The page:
in table 3. Differences in concepts and scope,
related to the specific purposes of the series,
contribute to the variation in changes among
the individual measures.

Employment and
Unemployment Data

because they were on layoff are also counted
among the unemployed. The unemployment
rate represents the number unemployed as a
percent of the civilian labor force.
The civilian labor force consists of all
employed or unemployed persons in the civilian noninstitutional population. Persons not
in the labor force are those not classified as
employed or unemployed. This group includes
discouraged workers, defined as persons who
want and are available for a job and who
have looked for work sometime in the past
12 months (or since the end of their last job
if they held one within the past 12 months),
but are not currently looking, because they
believe there are no jobs available or there are
none for which they would qualify. The civilian noninstitutional population comprises
all persons 16 years of age and older who are
not inmates of penal or mental institutions,
sanitariums, or homes for the aged, infirm,
or needy. The civilian labor force participation rate is the proportion of the civilian
noninstitutional population that is in the
labor force. The employment-population
ratio is employment as a percent of the civilian noninstitutional population.

(Tables 1; 4–29)

Notes on the data

Household survey data

From time to time, and especially after a decennial census, adjustments are made in the
Current Population Survey figures to correct
for estimating errors during the intercensal
years. These adjustments affect the comparability of historical data. A description of
these adjustments and their effect on the
various data series appears in the Explanatory Notes of Employment and Earnings. For
a discussion of changes introduced in January
2003, see “Revisions to the Current Population Survey Effective in January 2003” in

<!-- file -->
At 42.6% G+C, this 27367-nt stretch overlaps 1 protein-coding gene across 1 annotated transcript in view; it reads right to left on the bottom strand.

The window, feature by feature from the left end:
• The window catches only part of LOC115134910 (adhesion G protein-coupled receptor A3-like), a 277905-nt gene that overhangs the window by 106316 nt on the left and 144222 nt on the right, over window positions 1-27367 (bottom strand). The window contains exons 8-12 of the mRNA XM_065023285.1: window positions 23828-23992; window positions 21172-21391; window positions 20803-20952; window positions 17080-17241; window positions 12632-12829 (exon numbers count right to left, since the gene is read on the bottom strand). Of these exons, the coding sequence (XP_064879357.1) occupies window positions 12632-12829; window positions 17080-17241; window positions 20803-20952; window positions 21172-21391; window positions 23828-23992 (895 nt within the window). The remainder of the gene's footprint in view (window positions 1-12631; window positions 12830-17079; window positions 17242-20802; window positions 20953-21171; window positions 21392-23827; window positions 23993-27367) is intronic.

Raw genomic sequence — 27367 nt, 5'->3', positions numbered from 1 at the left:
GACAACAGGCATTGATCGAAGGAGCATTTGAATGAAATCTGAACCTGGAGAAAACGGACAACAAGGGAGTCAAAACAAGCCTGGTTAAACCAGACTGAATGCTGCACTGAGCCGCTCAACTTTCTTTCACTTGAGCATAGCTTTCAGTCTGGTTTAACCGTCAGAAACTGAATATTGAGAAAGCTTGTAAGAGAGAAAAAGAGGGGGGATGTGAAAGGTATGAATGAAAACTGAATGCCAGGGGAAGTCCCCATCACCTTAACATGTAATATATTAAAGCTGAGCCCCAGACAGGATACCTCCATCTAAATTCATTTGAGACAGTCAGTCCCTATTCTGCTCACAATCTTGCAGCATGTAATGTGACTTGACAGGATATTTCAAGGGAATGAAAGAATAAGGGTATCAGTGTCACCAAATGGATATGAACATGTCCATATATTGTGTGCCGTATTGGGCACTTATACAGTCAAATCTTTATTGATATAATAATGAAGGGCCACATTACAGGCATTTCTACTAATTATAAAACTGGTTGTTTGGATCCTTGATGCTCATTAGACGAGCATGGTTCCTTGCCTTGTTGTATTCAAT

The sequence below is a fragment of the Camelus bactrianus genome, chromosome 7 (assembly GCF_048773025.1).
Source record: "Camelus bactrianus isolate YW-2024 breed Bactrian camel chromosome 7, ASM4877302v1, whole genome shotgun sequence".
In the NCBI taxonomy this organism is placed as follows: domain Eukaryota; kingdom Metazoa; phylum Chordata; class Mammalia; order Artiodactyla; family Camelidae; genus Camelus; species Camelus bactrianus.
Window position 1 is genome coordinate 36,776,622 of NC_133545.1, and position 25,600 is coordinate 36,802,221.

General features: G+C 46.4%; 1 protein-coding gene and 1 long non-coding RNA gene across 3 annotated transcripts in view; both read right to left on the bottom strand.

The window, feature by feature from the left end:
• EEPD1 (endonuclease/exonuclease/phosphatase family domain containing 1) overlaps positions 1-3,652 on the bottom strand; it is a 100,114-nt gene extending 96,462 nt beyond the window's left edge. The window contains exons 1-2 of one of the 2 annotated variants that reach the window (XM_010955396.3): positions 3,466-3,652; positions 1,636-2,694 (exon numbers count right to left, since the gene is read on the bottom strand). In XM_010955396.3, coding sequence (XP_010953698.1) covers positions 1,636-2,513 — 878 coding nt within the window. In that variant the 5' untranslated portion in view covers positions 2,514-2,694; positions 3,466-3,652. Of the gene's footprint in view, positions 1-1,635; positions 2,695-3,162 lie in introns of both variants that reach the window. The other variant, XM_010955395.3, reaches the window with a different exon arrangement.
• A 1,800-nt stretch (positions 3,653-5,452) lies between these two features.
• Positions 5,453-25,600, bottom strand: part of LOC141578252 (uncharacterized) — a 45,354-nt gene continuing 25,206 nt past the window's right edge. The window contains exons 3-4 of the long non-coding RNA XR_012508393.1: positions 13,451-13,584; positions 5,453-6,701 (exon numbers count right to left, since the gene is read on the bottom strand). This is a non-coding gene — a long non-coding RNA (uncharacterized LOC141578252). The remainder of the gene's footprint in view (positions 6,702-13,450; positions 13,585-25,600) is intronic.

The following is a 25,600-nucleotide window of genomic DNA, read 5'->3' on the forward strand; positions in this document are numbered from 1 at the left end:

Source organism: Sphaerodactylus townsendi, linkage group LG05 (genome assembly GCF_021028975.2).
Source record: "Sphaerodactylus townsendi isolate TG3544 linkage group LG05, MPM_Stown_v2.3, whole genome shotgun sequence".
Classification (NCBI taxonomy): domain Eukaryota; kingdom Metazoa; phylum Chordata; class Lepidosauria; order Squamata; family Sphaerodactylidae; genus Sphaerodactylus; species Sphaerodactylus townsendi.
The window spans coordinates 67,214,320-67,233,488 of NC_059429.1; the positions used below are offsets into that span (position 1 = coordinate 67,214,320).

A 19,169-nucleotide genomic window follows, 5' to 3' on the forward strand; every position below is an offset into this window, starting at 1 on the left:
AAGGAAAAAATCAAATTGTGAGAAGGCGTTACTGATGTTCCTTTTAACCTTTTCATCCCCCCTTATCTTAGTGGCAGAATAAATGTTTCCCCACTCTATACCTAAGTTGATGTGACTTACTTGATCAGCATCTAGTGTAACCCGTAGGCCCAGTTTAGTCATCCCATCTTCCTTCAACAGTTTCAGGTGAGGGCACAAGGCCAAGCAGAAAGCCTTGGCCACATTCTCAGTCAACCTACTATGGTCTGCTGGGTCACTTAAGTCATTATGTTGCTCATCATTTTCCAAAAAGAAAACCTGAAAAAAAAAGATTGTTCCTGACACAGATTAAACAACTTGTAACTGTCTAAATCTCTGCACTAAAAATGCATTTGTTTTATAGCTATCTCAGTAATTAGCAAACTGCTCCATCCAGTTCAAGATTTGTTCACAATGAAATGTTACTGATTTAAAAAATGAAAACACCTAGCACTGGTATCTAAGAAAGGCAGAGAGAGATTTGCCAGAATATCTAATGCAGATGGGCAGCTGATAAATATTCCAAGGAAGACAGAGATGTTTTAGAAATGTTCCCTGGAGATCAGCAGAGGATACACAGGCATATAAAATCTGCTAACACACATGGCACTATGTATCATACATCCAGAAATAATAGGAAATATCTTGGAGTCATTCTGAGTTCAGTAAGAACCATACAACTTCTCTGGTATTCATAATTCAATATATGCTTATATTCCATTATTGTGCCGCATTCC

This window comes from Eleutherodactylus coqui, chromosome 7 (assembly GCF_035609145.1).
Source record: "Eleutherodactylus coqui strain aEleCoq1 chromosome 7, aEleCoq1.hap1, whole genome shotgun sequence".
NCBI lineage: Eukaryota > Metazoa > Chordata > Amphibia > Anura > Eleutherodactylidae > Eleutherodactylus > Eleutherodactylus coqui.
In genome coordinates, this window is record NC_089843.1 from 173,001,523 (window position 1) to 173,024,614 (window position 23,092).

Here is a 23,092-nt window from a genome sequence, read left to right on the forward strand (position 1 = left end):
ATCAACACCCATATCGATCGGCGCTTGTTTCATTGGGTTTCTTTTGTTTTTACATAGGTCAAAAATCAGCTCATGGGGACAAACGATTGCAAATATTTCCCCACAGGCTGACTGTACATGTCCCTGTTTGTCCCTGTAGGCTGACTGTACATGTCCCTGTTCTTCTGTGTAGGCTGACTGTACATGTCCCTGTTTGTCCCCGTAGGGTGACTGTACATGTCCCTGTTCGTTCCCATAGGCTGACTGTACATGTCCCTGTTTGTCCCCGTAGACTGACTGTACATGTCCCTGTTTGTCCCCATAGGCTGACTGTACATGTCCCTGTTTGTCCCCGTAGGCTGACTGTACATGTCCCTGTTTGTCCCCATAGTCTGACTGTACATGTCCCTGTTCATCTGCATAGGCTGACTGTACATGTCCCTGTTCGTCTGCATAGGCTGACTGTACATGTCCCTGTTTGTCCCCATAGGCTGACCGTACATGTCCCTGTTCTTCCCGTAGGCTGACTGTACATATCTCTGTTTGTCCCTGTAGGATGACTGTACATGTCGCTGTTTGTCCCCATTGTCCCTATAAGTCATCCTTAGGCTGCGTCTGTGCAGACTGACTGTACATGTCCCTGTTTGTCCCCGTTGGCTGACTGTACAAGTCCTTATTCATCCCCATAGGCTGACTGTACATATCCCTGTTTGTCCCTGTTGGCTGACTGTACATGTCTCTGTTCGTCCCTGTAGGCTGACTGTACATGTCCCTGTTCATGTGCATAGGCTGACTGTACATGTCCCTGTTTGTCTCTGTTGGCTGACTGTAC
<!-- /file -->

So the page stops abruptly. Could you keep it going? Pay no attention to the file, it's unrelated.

the February 2003 issue of Employment and
Earnings (available on the BLS Web site at
www.bls.gov/cps/rvcps03.pdf).
Effective in January 2003, BLS began
using the X-12 ARIMA seasonal adjustment
program to seasonally adjust national labor
force data. This program replaced the X-11
ARIMA program which had been used since
January 1980. See “Revision of Seasonally
Adjusted Labor Force Series in 2003,” in
the February 2003 issue of Employment and
Earnings (available on the BLS Web site at
www.bls.gov/cps/cpsrs.pdf) for a discussion
of the introduction of the use of X-12 ARIMA
for seasonal adjustment of the labor force
data and the effects that it had on the data.
At the beginning of each calendar year,
historical seasonally adjusted data usually
are revised, and projected seasonal adjustment factors are calculated for use during the
January–June period. The historical season-

Notes on the data
Definitions of each series and notes on the
data are contained in later sections of these
notes describing each set of data.

Description of the series
Employment data in this section are obtained from the Current Population Survey,
a program of personal interviews conducted
monthly by the Bureau of the Census for
the Bureau of Labor Statistics. The sample
consists of about 60,000 households selected
to represent the U.S. population 16 years of
age and older. Households are interviewed
on a rotating basis, so that three-fourths of
the sample is the same for any 2 consecutive
months.

Definitions
Employed persons include (1) all those who
worked for pay any time during the week
which includes the 12th day of the month or